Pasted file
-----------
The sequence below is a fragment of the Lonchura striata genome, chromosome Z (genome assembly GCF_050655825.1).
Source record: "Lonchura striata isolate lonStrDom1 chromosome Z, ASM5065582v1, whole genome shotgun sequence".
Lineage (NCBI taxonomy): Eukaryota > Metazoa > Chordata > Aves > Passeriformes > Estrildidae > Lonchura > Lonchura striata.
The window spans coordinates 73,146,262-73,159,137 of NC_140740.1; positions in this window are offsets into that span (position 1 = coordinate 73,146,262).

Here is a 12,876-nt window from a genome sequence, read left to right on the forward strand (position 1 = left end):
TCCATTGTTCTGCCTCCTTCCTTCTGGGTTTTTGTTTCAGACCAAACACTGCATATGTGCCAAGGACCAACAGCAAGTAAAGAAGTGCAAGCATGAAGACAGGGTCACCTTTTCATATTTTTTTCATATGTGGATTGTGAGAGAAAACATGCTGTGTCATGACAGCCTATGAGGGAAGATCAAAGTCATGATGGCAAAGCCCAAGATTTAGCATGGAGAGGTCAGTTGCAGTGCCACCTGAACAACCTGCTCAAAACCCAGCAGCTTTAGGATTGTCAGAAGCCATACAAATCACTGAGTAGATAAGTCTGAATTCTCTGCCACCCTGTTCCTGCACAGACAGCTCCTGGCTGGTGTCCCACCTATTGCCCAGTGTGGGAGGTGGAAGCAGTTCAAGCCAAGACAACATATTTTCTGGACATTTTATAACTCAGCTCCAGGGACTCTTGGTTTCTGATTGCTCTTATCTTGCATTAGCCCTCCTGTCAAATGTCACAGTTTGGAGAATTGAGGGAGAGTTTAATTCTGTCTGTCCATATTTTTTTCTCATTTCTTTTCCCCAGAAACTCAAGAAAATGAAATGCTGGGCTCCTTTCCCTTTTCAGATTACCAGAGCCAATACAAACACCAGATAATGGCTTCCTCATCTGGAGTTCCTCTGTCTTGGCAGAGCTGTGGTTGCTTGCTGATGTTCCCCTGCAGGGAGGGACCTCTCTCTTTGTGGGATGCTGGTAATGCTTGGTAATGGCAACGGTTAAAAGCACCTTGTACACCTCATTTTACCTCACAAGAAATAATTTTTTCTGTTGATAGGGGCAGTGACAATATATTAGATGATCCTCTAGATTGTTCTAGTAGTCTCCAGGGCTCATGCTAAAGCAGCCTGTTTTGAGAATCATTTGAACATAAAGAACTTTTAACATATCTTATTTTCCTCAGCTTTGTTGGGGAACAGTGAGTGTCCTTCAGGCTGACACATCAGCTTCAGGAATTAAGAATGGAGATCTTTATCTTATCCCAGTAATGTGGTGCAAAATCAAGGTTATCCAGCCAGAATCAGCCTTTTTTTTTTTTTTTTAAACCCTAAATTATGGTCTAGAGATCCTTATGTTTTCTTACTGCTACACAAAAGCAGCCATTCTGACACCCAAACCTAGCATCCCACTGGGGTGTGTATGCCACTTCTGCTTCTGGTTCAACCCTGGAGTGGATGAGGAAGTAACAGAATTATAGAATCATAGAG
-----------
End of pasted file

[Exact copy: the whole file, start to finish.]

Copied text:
The sequence below is a fragment of the Lonchura striata genome, chromosome Z (genome assembly GCF_050655825.1).
Source record: "Lonchura striata isolate lonStrDom1 chromosome Z, ASM5065582v1, whole genome shotgun sequence".
Lineage (NCBI taxonomy): Eukaryota > Metazoa > Chordata > Aves > Passeriformes > Estrildidae > Lonchura > Lonchura striata.
The window spans coordinates 73,146,262-73,159,137 of NC_140740.1; positions in this window are offsets into that span (position 1 = coordinate 73,146,262).

Here is a 12,876-nt window from a genome sequence, read left to right on the forward strand (position 1 = left end):
TCCATTGTTCTGCCTCCTTCCTTCTGGGTTTTTGTTTCAGACCAAACACTGCATATGTGCCAAGGACCAACAGCAAGTAAAGAAGTGCAAGCATGAAGACAGGGTCACCTTTTCATATTTTTTTCATATGTGGATTGTGAGAGAAAACATGCTGTGTCATGACAGCCTATGAGGGAAGATCAAAGTCATGATGGCAAAGCCCAAGATTTAGCATGGAGAGGTCAGTTGCAGTGCCACCTGAACAACCTGCTCAAAACCCAGCAGCTTTAGGATTGTCAGAAGCCATACAAATCACTGAGTAGATAAGTCTGAATTCTCTGCCACCCTGTTCCTGCACAGACAGCTCCTGGCTGGTGTCCCACCTATTGCCCAGTGTGGGAGGTGGAAGCAGTTCAAGCCAAGACAACATATTTTCTGGACATTTTATAACTCAGCTCCAGGGACTCTTGGTTTCTGATTGCTCTTATCTTGCATTAGCCCTCCTGTCAAATGTCACAGTTTGGAGAATTGAGGGAGAGTTTAATTCTGTCTGTCCATATTTTTTTCTCATTTCTTTTCCCCAGAAACTCAAGAAAATGAAATGCTGGGCTCCTTTCCCTTTTCAGATTACCAGAGCCAATACAAACACCAGATAATGGCTTCCTCATCTGGAGTTCCTCTGTCTTGGCAGAGCTGTGGTTGCTTGCTGATGTTCCCCTGCAGGGAGGGACCTCTCTCTTTGTGGGATGCTGGTAATGCTTGGTAATGGCAACGGTTAAAAGCACCTTGTACACCTCATTTTACCTCACAAGAAATAATTTTTTCTGTTGATAGGGGCAGTGACAATATATTAGATGATCCTCTAGATTGTTCTAGTAGTCTCCAGGGCTCATGCTAAAGCAGCCTGTTTTGAGAATCATTTGAACATAAAGAACTTTTAACATATCTTATTTTCCTCAGCTTTGTTGGGGAACAGTGAGTGTCCTTCAGGCTGACACATCAGCTTCAGGAATTAAGAATGGAGATCTTTATCTTATCCCAGTAATGTGGTGCAAAATCAAGGTTATCCAGCCAGAATCAGCCTTTTTTTTTTTTTTTTAAACCCTAAATTATGGTCTAGAGATCCTTATGTTTTCTTACTGCTACACAAAAGCAGCCATTCTGACACCCAAACCTAGCATCCCACTGGGGTGTGTATGCCACTTCTGCTTCTGGTTCAACCCTGGAGTGGATGAGGAAGTAACAGAATTATAGAATCATAGAG